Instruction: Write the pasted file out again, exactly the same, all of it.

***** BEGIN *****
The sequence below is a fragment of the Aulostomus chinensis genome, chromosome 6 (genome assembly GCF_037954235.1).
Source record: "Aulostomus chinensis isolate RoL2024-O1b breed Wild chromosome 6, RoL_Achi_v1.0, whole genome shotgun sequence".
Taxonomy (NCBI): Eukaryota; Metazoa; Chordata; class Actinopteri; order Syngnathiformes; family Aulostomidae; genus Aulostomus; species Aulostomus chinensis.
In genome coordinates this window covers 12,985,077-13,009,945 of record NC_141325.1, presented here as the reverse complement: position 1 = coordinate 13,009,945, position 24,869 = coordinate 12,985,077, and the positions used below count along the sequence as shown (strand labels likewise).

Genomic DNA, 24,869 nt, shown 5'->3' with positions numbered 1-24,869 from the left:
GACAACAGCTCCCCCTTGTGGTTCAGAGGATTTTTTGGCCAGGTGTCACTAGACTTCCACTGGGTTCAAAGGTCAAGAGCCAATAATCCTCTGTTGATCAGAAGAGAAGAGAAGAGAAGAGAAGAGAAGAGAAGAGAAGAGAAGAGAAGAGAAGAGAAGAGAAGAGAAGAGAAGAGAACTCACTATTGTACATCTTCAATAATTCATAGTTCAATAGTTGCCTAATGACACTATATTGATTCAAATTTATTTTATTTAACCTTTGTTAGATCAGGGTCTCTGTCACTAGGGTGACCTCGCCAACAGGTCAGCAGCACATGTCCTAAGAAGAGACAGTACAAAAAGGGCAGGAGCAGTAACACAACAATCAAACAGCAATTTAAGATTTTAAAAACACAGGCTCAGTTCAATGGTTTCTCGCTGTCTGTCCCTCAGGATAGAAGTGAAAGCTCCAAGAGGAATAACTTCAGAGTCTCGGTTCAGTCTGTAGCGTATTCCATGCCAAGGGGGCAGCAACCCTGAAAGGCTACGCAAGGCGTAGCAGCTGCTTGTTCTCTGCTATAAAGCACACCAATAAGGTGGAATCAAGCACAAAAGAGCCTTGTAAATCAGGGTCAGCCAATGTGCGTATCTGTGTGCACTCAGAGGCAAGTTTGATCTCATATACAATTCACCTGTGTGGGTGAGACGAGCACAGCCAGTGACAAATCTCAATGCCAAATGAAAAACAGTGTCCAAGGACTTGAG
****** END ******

The sequence below is a fragment of the Aulostomus chinensis genome, chromosome 6 (genome assembly GCF_037954235.1).
Source record: "Aulostomus chinensis isolate RoL2024-O1b breed Wild chromosome 6, RoL_Achi_v1.0, whole genome shotgun sequence".
Taxonomy (NCBI): Eukaryota; Metazoa; Chordata; class Actinopteri; order Syngnathiformes; family Aulostomidae; genus Aulostomus; species Aulostomus chinensis.
In genome coordinates this window covers 12,985,077-13,009,945 of record NC_141325.1, presented here as the reverse complement: position 1 = coordinate 13,009,945, position 24,869 = coordinate 12,985,077, and the positions used below count along the sequence as shown (strand labels likewise).

Genomic DNA, 24,869 nt, shown 5'->3' with positions numbered 1-24,869 from the left:
GACAACAGCTCCCCCTTGTGGTTCAGAGGATTTTTTGGCCAGGTGTCACTAGACTTCCACTGGGTTCAAAGGTCAAGAGCCAATAATCCTCTGTTGATCAGAAGAGAAGAGAAGAGAAGAGAAGAGAAGAGAAGAGAAGAGAAGAGAAGAGAAGAGAAGAGAAGAGAAGAGAAGAGAACTCACTATTGTACATCTTCAATAATTCATAGTTCAATAGTTGCCTAATGACACTATATTGATTCAAATTTATTTTATTTAACCTTTGTTAGATCAGGGTCTCTGTCACTAGGGTGACCTCGCCAACAGGTCAGCAGCACATGTCCTAAGAAGAGACAGTACAAAAAGGGCAGGAGCAGTAACACAACAATCAAACAGCAATTTAAGATTTTAAAAACACAGGCTCAGTTCAATGGTTTCTCGCTGTCTGTCCCTCAGGATAGAAGTGAAAGCTCCAAGAGGAATAACTTCAGAGTCTCGGTTCAGTCTGTAGCGTATTCCATGCCAAGGGGGCAGCAACCCTGAAAGGCTACGCAAGGCGTAGCAGCTGCTTGTTCTCTGCTATAAAGCACACCAATAAGGTGGAATCAAGCACAAAAGAGCCTTGTAAATCAGGGTCAGCCAATGTGCGTATCTGTGTGCACTCAGAGGCAAGTTTGATCTCATATACAATTCACCTGTGTGGGTGAGACGAGCACAGCCAGTGACAAATCTCAATGCCAAATGAAAAACAGTGTCCAAGGACTTGAG